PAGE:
February is recognized as American Heart Month - a time to reflect on the various things we can do to improve our heart health. There are a host of things we can do nutrition-wise to improve the health of our heart. Genetics plays a big role in heart disease, but that's a risk factor that we don't have much control over. However, we can make adjustments to the amount and type of fats we eat, cut back on our sodium intake and include more foods that contain anti-oxidants that can help lower our risk of heart disease.
Sometimes we hear so much about things we "shouldn't" do that it's hard to figure out what we "should" do. One of the things that you may have heard that we should do for our heart is to eat more fish. When we live in Minnesota (the Land of 10,000 Lakes) and we hear that we should eat more fish, the types of fish that probably come to our mind first are the fish we have available locally - walleye, northern, perch and sunfish. These are good and tasty fish - there is no doubt about that! And they are lean and low in sodium (depending on how we opt to prepare them).
But the type of fish that is being referred to as far as heart health goes, and is encouraged to be consumed two to three times per week, is the variety of fishes that are good sources of Omega 3 fatty acids. These types of fish include: mackerel, Pacific herring, salmon, lake whitefish, lake trout and tuna.
There are plant sources of Omega 3 fatty acids as well; they would include flaxseed, chia seeds, canola oil and walnuts. Whichever source you choose, plant or animal, the benefits of Omega 3s are many, including: lowering risk of sudden cardiac death, reducing risk of blood clots, smoothing out irregular heartbeats, reducing inflammation in the blood vessels, lowering triglycerides, lowering blood pressure and increasing the HDL "healthy" cholesterol.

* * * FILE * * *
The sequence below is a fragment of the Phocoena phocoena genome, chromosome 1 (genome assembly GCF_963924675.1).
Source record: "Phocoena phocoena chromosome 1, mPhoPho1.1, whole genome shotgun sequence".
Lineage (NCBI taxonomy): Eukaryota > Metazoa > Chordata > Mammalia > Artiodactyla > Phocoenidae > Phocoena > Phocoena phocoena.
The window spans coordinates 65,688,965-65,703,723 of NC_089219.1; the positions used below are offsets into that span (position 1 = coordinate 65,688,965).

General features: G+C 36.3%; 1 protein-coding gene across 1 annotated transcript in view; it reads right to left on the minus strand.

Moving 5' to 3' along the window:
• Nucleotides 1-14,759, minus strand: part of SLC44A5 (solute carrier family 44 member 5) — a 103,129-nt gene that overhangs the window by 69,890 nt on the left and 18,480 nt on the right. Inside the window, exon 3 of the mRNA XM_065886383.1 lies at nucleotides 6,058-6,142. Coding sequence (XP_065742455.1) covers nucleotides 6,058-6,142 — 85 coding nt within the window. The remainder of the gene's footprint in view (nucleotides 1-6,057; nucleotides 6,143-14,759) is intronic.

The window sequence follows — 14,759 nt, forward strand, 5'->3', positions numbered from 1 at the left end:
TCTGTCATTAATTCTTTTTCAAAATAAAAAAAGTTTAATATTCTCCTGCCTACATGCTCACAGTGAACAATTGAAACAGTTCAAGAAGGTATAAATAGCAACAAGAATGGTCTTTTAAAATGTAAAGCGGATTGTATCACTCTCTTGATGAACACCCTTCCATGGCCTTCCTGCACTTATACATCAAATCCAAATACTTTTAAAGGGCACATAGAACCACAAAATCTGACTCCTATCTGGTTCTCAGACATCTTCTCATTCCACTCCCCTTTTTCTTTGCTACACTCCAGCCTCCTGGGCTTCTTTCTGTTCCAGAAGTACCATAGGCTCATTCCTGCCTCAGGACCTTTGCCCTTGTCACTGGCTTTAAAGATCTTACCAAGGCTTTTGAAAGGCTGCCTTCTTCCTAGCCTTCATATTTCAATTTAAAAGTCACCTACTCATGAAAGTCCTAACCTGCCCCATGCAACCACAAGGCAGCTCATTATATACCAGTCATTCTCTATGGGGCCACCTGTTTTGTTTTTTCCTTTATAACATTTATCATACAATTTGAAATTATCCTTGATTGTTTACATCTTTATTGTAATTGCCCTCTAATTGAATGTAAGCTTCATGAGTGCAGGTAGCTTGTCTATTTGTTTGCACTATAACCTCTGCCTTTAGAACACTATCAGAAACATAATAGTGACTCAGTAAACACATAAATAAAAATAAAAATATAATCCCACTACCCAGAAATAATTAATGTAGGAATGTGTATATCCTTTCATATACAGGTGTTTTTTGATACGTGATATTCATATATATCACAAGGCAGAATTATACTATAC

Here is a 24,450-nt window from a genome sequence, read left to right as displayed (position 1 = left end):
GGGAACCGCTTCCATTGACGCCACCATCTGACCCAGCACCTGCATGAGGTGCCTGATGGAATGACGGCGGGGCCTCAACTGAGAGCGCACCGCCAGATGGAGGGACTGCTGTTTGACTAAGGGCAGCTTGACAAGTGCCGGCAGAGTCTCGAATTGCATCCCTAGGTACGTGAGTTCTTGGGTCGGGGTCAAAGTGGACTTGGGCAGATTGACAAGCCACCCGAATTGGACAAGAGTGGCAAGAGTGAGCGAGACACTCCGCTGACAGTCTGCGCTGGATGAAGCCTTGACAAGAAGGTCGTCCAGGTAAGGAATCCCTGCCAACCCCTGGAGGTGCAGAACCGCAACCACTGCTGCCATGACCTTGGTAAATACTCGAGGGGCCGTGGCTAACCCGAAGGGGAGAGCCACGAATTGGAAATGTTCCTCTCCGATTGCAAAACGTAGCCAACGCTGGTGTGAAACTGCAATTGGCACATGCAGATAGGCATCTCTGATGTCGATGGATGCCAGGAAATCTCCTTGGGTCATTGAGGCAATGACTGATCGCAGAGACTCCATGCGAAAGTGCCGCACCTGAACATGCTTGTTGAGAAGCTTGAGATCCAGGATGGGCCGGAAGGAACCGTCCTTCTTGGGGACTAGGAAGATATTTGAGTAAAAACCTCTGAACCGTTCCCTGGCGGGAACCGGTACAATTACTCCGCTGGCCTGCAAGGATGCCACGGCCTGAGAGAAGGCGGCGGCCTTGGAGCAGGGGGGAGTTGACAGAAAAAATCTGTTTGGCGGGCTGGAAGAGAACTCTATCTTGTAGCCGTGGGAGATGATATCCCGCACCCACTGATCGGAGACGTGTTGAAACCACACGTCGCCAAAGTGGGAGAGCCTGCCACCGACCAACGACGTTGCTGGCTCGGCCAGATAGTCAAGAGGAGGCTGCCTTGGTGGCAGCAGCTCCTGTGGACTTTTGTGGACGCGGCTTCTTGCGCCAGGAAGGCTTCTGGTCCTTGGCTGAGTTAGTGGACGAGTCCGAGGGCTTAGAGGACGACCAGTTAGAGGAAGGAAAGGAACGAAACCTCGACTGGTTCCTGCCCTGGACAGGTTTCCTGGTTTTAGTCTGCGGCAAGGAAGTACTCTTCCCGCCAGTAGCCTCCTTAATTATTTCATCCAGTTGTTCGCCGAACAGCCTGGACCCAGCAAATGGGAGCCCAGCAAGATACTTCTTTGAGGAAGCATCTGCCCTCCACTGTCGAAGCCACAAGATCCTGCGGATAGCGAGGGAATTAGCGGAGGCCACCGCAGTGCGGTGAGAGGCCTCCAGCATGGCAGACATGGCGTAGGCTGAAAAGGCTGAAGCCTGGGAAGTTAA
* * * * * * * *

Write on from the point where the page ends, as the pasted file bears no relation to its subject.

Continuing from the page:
The problem when we look at that assortment of foods listed above though, is that many of us don't routinely include those kinds of food in our regular meal planning. For example, when I think of eating salmon, I remember when my grandpa used to go salmon fishing in Alaska once a year and he would bring some home and we'd all have a "treat" of salmon for a special meal. Or maybe we order a piece of grilled salmon when we go out to a restaurant that specializes in fish and seafood on a special occasion. But if you watch the ads and check out the meat counter, you might find that salmon isn't as expensive as you thought. And the recipes for preparing salmon at home don't have to be that complicated either.
Certainly there can be "fancy" recipes to fix salmon, but it can be as easy as fixing a steak too. Following is a simple recipe that you might enjoy to help get you started on serving salmon or one of the other "fatty" fishes for your family. Who knows, it may become a family "favorite."
Maple Glazed Salmon
1# fresh salmon (cut into four fillets or steaks)
1/4 cup maple syrup
1-2 cloves of fresh garlic, minced or crushed
2 Tbsp. soy sauce
1/8 tsp. black pepper
Mix the maple syrup, soy sauce, garlic and pepper in a small bowl. Arrange the salmon fillets in a shallow, glass baking dish. Pour the liquid mixture over the fish and cover with plastic wrap and place in the refrigerator for 30 minutes or more to marinate. Turn once. Preheat oven to 400 degrees. Remove the plastic wrap and place the baking dish in the preheated oven. Bake uncovered for 20 minutes, or until fish flakes easily with a fork. Makes four servings.
Cheryl Rude is a registered dietitian at Avera Marshall Regional Medical Center. In addition to her column, you can also find nutrition tips and ideas on the blog she writes at www.averastorycenter.org.